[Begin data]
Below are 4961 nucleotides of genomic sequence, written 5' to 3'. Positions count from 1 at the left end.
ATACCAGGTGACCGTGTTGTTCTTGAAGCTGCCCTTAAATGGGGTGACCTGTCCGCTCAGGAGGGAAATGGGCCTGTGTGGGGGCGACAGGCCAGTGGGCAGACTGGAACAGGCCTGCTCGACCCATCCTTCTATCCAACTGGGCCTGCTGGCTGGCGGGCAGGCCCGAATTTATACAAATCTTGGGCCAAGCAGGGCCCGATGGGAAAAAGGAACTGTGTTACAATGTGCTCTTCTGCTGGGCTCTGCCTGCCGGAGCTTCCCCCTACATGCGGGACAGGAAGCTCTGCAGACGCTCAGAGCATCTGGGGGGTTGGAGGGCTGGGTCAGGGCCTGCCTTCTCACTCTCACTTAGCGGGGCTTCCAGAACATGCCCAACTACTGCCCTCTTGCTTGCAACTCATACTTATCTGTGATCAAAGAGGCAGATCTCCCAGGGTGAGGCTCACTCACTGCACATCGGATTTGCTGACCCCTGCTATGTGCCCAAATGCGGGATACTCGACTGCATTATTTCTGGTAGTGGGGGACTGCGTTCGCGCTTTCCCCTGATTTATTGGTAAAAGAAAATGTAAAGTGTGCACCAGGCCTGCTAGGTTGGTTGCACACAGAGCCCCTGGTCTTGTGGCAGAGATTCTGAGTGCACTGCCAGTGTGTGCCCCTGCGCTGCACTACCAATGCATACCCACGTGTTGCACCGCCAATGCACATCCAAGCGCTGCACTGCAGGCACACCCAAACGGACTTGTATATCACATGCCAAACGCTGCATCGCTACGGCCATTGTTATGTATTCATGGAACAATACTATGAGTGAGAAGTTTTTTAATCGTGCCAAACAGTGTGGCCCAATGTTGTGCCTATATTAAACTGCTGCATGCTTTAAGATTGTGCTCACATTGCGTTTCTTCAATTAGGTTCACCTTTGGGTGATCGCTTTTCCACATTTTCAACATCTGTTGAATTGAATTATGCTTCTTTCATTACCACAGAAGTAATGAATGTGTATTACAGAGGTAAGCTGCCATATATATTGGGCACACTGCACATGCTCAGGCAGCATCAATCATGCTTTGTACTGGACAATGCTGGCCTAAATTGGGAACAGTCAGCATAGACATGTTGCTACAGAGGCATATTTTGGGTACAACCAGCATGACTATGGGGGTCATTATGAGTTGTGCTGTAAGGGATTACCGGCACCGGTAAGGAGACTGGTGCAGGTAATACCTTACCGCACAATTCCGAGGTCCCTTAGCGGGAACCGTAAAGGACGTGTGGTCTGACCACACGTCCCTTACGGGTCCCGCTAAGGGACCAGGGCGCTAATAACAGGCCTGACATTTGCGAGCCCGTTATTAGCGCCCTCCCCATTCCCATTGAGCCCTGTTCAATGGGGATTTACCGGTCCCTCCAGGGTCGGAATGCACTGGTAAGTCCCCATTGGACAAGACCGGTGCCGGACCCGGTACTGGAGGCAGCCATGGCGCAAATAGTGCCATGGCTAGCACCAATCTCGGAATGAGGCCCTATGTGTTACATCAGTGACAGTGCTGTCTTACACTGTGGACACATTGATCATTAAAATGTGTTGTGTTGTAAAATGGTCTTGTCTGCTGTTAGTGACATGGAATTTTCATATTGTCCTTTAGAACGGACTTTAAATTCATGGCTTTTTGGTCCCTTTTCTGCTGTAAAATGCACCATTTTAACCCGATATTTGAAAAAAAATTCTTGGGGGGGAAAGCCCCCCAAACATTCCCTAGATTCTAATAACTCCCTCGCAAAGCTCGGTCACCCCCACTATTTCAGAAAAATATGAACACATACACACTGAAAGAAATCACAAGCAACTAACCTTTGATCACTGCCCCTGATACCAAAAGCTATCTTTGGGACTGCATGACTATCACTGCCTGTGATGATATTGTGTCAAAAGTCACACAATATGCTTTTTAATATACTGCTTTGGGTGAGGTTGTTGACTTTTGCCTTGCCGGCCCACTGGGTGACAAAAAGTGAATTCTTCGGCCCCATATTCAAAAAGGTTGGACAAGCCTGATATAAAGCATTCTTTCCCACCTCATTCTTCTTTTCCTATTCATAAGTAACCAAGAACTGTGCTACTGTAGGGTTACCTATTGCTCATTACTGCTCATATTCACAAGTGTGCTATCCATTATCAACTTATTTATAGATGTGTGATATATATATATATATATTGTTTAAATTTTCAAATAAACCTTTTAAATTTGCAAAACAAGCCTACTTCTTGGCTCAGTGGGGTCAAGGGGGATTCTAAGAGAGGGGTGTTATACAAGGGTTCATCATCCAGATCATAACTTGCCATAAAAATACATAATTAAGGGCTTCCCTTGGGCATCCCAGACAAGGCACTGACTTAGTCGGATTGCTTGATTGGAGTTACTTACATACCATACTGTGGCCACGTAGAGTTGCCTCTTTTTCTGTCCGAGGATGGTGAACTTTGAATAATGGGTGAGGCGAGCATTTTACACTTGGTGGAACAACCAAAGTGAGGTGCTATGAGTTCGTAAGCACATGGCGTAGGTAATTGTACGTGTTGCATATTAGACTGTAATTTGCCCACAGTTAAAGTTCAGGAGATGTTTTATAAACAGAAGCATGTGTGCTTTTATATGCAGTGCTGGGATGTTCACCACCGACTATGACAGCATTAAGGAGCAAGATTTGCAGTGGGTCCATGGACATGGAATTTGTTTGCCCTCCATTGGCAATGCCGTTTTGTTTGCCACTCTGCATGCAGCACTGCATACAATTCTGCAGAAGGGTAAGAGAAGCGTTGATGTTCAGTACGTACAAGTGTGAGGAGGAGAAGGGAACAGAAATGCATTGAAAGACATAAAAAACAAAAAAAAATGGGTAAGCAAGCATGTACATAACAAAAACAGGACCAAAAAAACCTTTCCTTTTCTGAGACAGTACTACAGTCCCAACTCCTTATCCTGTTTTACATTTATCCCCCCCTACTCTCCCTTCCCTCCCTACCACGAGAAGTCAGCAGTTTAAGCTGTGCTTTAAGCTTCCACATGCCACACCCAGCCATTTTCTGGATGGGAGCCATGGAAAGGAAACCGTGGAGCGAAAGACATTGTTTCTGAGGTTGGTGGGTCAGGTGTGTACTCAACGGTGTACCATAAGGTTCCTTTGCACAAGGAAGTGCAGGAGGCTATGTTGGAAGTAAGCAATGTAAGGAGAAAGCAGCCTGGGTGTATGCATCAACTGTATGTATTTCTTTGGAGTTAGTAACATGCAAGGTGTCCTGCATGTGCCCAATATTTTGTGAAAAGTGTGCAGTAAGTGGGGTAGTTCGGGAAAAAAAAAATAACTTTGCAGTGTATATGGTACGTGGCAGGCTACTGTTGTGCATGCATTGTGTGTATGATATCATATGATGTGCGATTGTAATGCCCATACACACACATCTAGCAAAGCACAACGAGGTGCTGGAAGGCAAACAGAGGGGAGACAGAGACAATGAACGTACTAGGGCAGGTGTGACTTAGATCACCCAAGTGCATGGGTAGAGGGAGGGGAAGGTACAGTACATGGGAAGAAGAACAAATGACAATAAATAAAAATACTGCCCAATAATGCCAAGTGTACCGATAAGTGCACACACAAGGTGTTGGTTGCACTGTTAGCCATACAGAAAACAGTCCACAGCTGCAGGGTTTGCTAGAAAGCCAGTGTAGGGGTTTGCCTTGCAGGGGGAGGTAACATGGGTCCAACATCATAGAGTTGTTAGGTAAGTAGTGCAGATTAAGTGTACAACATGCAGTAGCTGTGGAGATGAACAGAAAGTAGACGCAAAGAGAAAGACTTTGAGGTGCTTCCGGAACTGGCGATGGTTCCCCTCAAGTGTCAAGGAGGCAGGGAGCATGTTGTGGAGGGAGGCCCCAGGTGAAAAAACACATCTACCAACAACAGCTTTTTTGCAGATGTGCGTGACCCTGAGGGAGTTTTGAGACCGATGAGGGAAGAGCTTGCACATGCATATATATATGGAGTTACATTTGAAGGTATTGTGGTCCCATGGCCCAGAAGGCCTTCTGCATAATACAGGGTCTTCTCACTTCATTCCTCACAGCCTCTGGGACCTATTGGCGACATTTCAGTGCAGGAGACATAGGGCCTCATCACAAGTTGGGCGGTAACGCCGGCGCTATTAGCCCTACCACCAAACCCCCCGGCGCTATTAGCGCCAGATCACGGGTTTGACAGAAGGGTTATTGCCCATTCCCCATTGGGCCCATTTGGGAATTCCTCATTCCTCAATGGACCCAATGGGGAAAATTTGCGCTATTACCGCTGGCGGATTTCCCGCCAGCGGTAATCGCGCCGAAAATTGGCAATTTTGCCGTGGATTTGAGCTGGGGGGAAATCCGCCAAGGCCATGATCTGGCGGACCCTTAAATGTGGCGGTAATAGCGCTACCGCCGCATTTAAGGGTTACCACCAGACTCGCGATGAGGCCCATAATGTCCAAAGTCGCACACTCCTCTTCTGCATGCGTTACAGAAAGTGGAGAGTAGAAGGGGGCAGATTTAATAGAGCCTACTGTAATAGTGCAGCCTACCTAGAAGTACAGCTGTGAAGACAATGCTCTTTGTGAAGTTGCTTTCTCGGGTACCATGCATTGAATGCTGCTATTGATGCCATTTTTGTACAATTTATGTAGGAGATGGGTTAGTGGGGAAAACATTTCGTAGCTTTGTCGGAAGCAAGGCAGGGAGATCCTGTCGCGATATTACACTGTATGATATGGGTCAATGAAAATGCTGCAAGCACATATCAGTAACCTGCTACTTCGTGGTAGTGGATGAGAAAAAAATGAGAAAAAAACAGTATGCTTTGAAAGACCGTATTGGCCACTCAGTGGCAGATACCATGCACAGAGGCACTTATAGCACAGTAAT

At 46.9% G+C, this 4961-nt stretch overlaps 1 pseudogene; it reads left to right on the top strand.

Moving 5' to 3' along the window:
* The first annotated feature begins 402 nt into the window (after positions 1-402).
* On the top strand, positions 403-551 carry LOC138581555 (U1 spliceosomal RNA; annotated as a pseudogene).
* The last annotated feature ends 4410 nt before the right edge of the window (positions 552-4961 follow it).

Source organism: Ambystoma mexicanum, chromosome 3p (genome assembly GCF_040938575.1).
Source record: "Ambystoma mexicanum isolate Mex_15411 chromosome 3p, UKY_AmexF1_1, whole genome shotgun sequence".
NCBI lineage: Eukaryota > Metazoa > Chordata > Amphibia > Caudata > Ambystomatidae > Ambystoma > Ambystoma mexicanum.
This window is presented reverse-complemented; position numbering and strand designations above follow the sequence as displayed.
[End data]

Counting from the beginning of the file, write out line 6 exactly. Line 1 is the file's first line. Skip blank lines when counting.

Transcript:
* On the top strand, positions 403-551 carry LOC138581555 (U1 spliceosomal RNA; annotated as a pseudogene).